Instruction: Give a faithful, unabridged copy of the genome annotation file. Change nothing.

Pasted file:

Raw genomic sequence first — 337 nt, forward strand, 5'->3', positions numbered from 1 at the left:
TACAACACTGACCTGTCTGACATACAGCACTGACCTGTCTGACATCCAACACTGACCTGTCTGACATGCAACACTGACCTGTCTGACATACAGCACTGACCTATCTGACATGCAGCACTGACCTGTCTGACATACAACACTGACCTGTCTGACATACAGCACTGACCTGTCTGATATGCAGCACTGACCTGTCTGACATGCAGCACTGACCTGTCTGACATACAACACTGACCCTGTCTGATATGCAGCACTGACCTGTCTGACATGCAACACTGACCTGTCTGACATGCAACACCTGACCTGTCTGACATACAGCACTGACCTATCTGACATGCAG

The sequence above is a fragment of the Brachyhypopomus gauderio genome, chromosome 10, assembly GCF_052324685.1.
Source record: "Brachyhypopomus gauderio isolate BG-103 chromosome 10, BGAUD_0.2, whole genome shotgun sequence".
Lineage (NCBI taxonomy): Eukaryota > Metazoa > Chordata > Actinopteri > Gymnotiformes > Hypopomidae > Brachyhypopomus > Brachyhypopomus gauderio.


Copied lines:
Raw genomic sequence first — 337 nt, forward strand, 5'->3', positions numbered from 1 at the left:
TACAACACTGACCTGTCTGACATACAGCACTGACCTGTCTGACATCCAACACTGACCTGTCTGACATGCAACACTGACCTGTCTGACATACAGCACTGACCTATCTGACATGCAGCACTGACCTGTCTGACATACAACACTGACCTGTCTGACATACAGCACTGACCTGTCTGATATGCAGCACTGACCTGTCTGACATGCAGCACTGACCTGTCTGACATACAACACTGACCCTGTCTGATATGCAGCACTGACCTGTCTGACATGCAACACTGACCTGTCTGACATGCAACACCTGACCTGTCTGACATACAGCACTGACCTATCTGACATGCAG

The sequence above is a fragment of the Brachyhypopomus gauderio genome, chromosome 10, assembly GCF_052324685.1.
Source record: "Brachyhypopomus gauderio isolate BG-103 chromosome 10, BGAUD_0.2, whole genome shotgun sequence".
Lineage (NCBI taxonomy): Eukaryota > Metazoa > Chordata > Actinopteri > Gymnotiformes > Hypopomidae > Brachyhypopomus > Brachyhypopomus gauderio.